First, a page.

Two New Family Case laws have been passed by the Texas legislature and signed by Governor Abbott, effective 9/1/2019:
HB553 Relating to notice summer weekend possession of a child under a standard possession order in a suit affecting the parent-child relationship.
SECTION 1. Section 153.312, Family Code, is amended by adding subsection (c) to read as follows:
(c) Notwithstanding Section 153.316, after receiving notice from the managing conservator under Subsection (b)(3) of this section designating the summer weekend during which the managing conservator is to have possession of the child, the possessory conservator, not later than the 15th day before Friday that begins that designated weekend, must give the managing conservator written notice of the location at which the managing conservator is to pick up and return the child.
SECTION 2. Section 153.312 (c), Family Code, as added by this Act, applies only to a court order providing for possession of or access to a child rendered on or after the effective date of this Act. A court order rendered before the effective date on this Act is governed by the law in effect on the date the order was rendered, and the former law is continued in effect for that purpose.
SECTION 3. This Act takes effect September 1, 2019
HB House Bill 558: Relating to the court ordered support for a child with disability:
BE IT ENACTED BY THE LEGISLATURE OF THE STATE OF TEXAS:
SECTION 1. Section 154.302, Family Code, is amended by adding Subsection (c) to read as follows:
(c) notwithstanding Subsection (b), a court that orders support under this section for an adult child with a disability may designate a special needs trust and provide that the support may be paid directly to the trust for the benefit of the adult child. The court shall order that support payable to a special needs trust under this subsection be paid directly to the trust and may not order that the support be paid to the state disbursement unit. This subsection does not apply in a Title IV-D case.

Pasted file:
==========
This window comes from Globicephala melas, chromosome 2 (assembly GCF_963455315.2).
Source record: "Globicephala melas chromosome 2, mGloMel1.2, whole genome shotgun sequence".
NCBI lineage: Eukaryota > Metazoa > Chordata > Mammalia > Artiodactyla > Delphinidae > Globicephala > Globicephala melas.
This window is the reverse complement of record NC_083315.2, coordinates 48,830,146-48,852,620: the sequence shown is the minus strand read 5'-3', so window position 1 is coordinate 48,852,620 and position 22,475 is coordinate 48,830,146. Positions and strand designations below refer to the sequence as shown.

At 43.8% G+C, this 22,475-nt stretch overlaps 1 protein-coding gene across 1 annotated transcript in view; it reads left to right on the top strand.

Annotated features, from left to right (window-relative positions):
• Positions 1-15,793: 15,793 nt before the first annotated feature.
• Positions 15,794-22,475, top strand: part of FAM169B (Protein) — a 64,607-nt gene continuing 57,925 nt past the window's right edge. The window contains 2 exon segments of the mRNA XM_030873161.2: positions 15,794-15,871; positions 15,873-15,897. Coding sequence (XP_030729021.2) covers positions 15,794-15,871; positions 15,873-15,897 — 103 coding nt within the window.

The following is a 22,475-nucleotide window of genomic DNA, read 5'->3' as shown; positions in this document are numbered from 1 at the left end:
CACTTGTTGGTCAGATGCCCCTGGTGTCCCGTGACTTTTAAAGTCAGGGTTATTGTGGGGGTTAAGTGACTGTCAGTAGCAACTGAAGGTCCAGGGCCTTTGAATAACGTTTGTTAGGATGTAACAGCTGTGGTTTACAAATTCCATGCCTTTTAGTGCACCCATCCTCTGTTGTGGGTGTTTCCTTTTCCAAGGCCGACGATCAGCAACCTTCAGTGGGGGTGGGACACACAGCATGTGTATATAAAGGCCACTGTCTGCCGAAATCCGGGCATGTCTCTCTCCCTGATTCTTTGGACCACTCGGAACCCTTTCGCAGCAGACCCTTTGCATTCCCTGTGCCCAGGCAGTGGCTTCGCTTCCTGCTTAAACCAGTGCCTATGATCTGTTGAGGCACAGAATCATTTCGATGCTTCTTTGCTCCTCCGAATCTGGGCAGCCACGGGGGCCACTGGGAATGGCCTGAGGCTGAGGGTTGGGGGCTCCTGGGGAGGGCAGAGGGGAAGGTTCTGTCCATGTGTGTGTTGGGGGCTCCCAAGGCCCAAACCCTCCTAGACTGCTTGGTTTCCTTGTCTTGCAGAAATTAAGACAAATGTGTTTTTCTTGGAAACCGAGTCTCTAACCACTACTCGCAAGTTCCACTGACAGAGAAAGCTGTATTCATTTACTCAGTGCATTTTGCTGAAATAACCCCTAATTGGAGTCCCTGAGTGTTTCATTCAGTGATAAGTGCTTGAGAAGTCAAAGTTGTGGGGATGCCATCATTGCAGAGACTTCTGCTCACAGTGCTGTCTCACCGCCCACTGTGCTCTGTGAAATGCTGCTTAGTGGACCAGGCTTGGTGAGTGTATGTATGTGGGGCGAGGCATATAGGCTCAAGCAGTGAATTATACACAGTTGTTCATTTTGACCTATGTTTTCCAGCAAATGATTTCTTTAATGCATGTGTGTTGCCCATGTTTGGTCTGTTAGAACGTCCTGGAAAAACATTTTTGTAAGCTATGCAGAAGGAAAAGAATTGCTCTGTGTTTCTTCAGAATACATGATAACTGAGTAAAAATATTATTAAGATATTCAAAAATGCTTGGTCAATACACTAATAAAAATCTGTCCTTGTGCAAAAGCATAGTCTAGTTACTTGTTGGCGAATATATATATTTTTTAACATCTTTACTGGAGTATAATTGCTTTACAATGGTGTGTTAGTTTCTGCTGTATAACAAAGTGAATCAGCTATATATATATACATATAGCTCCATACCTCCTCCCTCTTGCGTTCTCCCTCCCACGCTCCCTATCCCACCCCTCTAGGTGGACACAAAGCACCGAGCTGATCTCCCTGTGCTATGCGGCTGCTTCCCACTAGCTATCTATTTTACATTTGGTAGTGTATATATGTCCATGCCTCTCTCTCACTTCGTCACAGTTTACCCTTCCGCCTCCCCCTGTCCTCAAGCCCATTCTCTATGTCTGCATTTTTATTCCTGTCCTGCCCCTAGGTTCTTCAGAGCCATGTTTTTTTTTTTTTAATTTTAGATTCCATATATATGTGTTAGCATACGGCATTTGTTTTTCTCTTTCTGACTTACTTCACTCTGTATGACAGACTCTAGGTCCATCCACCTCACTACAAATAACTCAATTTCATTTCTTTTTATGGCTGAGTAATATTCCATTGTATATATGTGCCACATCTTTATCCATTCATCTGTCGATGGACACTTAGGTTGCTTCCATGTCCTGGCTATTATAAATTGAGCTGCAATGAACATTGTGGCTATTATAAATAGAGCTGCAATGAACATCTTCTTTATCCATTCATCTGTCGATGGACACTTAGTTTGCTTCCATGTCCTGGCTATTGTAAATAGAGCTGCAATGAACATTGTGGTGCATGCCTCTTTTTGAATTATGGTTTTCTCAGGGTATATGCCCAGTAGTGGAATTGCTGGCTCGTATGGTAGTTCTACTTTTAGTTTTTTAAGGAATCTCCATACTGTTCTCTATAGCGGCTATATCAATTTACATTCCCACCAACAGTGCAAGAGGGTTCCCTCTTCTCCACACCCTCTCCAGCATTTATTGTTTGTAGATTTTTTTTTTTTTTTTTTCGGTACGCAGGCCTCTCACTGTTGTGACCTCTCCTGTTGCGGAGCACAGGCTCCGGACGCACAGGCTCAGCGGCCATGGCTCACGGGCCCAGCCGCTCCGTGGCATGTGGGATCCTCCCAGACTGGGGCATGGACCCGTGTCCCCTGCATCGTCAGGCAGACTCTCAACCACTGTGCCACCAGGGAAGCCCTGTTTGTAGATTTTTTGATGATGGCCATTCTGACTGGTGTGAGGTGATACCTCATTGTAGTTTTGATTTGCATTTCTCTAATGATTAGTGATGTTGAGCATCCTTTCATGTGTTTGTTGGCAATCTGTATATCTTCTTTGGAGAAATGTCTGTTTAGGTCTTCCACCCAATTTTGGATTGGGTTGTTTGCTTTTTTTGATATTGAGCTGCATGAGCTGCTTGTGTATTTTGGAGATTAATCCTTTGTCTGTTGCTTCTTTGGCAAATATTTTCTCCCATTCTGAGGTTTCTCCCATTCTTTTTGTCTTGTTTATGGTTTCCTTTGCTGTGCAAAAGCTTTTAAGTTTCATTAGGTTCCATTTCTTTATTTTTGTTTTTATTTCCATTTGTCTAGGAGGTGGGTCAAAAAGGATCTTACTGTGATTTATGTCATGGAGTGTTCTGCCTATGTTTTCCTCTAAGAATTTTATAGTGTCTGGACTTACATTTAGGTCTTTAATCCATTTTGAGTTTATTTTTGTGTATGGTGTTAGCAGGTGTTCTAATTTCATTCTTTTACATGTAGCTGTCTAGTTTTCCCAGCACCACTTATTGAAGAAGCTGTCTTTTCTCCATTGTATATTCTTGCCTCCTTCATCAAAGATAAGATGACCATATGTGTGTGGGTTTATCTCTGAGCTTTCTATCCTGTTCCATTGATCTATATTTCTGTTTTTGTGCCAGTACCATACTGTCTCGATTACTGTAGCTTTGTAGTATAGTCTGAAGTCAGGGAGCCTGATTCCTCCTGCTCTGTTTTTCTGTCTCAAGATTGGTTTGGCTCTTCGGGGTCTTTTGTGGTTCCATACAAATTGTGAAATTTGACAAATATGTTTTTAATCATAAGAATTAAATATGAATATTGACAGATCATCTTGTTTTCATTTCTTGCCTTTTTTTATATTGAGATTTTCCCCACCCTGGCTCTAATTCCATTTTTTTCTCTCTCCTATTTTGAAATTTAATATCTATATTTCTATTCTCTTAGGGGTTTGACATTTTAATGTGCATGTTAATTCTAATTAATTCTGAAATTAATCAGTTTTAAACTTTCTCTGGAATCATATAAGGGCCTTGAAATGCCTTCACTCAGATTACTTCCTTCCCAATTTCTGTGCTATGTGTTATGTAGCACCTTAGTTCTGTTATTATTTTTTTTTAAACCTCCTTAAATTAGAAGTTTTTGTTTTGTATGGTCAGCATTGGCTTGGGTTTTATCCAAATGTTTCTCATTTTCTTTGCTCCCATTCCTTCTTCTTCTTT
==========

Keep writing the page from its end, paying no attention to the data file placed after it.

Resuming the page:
SECTION 2. The change in law made by this Act constitutes a material and substantial change of circumstance under Section 156.401, Family Code, sufficient to warrant modification of a court order or a portion of a decree that provides support for a child rendered before the effective date of this Act.
Section 3. This Act takes effect on September 1, 2019
More new Texas Legislature Family Laws to come!
Summer Visitation and Divorce? Your Sharing Attitude Will Be the Happy Force for your Children and Family!
We are approaching the end of the school year and the beginning of the long Summer Visitation! You have probably received the letter/ email from your EX requesting the setup for the Summer Visitation with the children.
Usually this is not a happy time for the primary care giving parent, but from personal experience, you need a break and letting the children spend some extended time with the other parent will give them a chance to share time and experiences with this parent and make them happy. Remember your children love you and nothing will change that fact!
From practicing family law for a long time now, I believe there are elements in divorce that will never change:
- You cannot make someone love you and stay with you if they choose not to.
- The only person that you can be completely responsible for in behavior is YOURSELF!
- If you choose to have a bad attitude and try to hurt your EX by alienating your children, then not only are you not winning the divorce game, but you are causing serious damage to your Children. Even if you win, you are a loser. The Kids didn’t ask for this Divorce, they are often stuck because Mom and Dad couldn’t be happy together!
After considering these ideas and deciding no, your children were not the case of the divorce, try giving some effort to help make your children happy during Summer Visitation with their other parent and not worry about you.
Here are my “New Divorce No No Rules” that will make the Summer Visitation happier for the entire family including your EX:
- No talking bad about the other spouse! This is your battle, not the kids! The kids are still related to their other parent and love that parent.
- Make this Summer Visitation an adventure for the kids. Mommy and Daddy are not together anymore, but the children should feel that they are going to spend this special time with their other parent without you acting mad or hurt. Never let the kids know that you are unhappy about the Summer separation and may not love them if they are happy! Let the kids look forward to a wonderful summer adventure with their dad or mom and don’t look back!